Colleen Atwood

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    “A tale as old as time”—that infamous saying which refers to the inevitability of the beautiful falling in love with the beast, the inescapable revelation of seeing that which is good in the grotesque. Though the elements of this tale extend all the way back to the ancient story of Cupid and Psyche, not taking on many of the contemporary and recognizable aspects of the story till the 18th Century with Gabrielle-Suzanne Barbot de Villeneuve's “La Belle et la Bete” which then was shortened and rewritten by Jean-Marie Leprince de Beaumont; the latter version becoming a much more popular and base-line text for future adaptations”(Barchilon 23). The story has been adapted countless times in literature and is most modernly well-known by the 1991 Disney animated adaption. However, not all adaptions agree that the beautiful can commingle with the grotesque. One modern adaptation that obliterates the happy ending of this type of tale is Tim Burton’s 1990 grunge fantasy film, Edward Scissorhands. While the film takes on many of the classical elements of the Beauty and the Beast narrative such as characterization and motifs of compassion and monstrosity, and otherness , it also divests from it, especially in regards to setting, denouement, and moral. When examined in conjunction with De Beaumont’s “Beauty and the Beast” Edward Scissorhands unmistakably takes on the key elements of a fairy tale, but Burton’s divestment from the classic transformation of the beast provides…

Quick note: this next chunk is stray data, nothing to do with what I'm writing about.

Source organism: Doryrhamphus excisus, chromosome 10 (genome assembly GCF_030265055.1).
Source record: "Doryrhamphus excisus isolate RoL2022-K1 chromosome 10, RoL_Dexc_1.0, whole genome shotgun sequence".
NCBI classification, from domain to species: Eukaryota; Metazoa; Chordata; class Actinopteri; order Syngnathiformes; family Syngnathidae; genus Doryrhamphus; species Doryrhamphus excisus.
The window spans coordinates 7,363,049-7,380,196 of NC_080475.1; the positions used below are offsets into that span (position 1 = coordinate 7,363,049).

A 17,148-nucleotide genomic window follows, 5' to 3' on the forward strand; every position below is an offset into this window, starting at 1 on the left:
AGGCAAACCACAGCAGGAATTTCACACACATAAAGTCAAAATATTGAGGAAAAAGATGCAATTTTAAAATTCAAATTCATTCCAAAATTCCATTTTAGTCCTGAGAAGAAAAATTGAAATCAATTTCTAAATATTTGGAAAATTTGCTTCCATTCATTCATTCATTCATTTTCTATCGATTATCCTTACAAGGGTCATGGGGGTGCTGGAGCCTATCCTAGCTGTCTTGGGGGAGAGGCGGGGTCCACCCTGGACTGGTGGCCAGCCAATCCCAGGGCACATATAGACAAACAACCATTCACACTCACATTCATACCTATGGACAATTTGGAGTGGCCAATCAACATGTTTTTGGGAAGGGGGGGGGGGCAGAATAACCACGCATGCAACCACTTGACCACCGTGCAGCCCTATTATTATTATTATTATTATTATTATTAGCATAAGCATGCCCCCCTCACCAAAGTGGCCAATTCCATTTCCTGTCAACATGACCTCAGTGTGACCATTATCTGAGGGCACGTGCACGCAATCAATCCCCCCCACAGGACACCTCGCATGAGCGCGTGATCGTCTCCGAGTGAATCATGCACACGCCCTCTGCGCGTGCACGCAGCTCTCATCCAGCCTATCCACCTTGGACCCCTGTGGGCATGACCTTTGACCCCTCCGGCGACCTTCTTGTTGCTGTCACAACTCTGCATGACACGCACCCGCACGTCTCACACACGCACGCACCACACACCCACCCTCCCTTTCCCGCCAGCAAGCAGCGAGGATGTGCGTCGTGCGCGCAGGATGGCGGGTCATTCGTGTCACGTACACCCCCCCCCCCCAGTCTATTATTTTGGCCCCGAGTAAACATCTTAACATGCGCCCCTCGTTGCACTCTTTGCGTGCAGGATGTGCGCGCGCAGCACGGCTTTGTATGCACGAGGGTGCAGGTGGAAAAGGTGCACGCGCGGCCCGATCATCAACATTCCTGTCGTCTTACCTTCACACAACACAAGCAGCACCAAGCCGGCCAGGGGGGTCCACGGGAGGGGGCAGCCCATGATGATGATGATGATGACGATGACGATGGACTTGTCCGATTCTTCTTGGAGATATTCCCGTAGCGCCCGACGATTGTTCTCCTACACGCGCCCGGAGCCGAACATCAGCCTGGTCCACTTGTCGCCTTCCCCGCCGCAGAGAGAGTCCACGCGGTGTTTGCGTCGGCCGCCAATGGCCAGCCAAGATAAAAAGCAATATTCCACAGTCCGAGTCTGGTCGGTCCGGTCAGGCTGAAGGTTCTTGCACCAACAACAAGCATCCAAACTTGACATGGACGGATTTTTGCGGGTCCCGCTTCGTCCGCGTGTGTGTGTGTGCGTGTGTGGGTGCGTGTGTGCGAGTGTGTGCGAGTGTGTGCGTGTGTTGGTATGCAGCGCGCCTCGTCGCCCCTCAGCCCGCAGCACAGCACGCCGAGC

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    add to the story or change it in order to make it a completely different story. Each tale brings a different perspective of another tale which demonstrates all the endless possibilities of how many times if could have had been told, which in my opinion it adds more mystery behind the real story. These tales were later engraved in a miniature castle that Colleen Moore creates in the year 1935. Colleen’s Fairy Castle depicts the idea of magic by illustrating different settings from various…

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    Crake is a science fiction developed by Margaret Atwood in 2003. It describes a possible future of human beings associated with the elements of misusing bioengineering science powers, death of literature and post-apocalyptic scenarios. It can be identified as an anti-utopia novel that believes an ostensibly peaceful society with various kinds of uncontrollable evils inside. The stories of this novel unfold with the two-clued structure associated with the interactions among three principal…

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    The Struggle of Women In the novel The Handmaid’s Tale by Margaret Atwood, the women in Gilead appear to have diminished rights and a limited amount of freedom. These women have lives that resemble a lifestyle similar to the women who lived prior to women’s suffrage, even though this novel takes place in a futuristic time. Some of these women, like Offred, remember the past and long for a time when they can be free again. However, for many of the women, they will never understand what it is…